DESCRIPTION OF THE JUDICIAL SYSTEM OF THE REPUBLIC OF EL SALVADOR
The Judicial Branch is comprised of the Supreme Court of Justice, the Courts of Second Instance, and the remaining Courts that are established by secondary laws. The legal basis for this Branch is found in Title VI, Section One, Chapter III of the Constitution, specifically Articles 172 to 190. Its powers and responsibilities are further delineated in the Organic Law on the Judiciary.
The Judicial Branch has exclusive power to pass judgment and enforce its judgments on Constitutional, civil, criminal, commercial, labor, agrarian, or administrative litigation matters, as well as others determined by law. The administration of justice is free of charge.
Justices and judges are independent in the exercise of their jurisdictional functions, and are only subject to the Constitution and the laws.
Supreme Court of Justice
The Supreme Court of Justice is comprised of 15 Justices, one of whom is its President, for the Constitutional Chamber and the Judicial Branch.
The Supreme Court shall have a Constitutional Chamber which shall hear and rule on cases based on the unconstitutionality of laws, decrees, regulations, amparo and habeas corpus proceedings, and any disputes between the Legislative Branch and the Executive Branch.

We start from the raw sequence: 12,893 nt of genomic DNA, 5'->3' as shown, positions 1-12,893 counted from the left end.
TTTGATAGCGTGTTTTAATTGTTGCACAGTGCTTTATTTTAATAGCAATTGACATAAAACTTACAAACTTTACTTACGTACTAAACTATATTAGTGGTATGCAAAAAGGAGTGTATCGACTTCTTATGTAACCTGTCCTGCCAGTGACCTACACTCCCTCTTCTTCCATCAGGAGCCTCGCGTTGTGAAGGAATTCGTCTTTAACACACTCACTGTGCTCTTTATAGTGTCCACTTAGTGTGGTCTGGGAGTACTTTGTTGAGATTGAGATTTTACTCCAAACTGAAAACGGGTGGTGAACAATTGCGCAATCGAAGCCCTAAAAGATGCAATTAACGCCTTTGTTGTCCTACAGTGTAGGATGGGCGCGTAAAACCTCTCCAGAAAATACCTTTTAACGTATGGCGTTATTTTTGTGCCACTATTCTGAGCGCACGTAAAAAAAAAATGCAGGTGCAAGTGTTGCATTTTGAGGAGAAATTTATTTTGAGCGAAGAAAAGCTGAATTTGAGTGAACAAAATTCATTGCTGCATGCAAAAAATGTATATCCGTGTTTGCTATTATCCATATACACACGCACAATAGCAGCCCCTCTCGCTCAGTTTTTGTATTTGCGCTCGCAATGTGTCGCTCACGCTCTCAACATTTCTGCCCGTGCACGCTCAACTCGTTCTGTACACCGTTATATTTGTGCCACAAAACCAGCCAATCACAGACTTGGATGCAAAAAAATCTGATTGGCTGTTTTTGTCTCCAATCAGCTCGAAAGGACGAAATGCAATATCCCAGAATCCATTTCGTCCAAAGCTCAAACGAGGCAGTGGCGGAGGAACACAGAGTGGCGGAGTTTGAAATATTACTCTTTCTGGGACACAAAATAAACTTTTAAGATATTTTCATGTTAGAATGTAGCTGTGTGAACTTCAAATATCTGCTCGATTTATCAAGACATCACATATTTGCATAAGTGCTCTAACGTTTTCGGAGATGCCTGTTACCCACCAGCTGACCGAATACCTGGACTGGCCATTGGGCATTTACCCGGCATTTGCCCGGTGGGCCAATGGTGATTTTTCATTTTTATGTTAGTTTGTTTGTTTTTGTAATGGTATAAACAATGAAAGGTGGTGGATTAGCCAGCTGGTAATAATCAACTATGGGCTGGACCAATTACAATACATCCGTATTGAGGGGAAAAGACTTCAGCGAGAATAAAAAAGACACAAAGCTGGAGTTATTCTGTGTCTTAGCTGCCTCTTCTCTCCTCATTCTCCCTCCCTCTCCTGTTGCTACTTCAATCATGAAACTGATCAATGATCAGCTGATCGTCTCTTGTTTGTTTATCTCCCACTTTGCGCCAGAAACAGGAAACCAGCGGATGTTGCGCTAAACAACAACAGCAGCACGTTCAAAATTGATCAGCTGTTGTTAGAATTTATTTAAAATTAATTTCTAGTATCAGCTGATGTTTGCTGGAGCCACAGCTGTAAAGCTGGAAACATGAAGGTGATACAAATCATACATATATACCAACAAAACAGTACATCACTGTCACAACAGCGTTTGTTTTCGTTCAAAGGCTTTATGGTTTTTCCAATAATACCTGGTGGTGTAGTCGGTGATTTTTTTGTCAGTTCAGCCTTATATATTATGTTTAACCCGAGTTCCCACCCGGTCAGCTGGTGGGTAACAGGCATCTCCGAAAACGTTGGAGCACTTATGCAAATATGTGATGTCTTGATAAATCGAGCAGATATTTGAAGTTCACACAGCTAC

Included among the powers of the Supreme Court are the following: to hear amparo proceedings; to coordinate any pleadings or letters rogatory issued to conduct proceedings outside the country and to follow through on those originating in other countries, without prejudice to the provisions of treaties; grant extradition; grant permission to carry out decisions issued by foreign courts, according to the law; ensure the prompt and complete administration of justice; and appoint judges to the courts of appeal and the trial courts.
National Judiciary Council
There is a National Judiciary Council which is an independent institution in charge of proposing candidates to serve as justices on the Supreme Court and judges for the courts of appeal and the trial courts. It is responsible for organizing and operating the Judicial Training School, whose purpose is to ensure the enhanced professional training of judges and other judicial officers.
Aside from the three branches of government there is a Public Ministry, which consists of the General Prosecutor of the Republic, the Attorney General, and the Prosecutor for the Defense of Human Rights, all of whom remain in their posts for three years and can be re-elected. This is regulated by Title VI, Section One, Chapter IV of the Constitution, specifically Articles 191-194.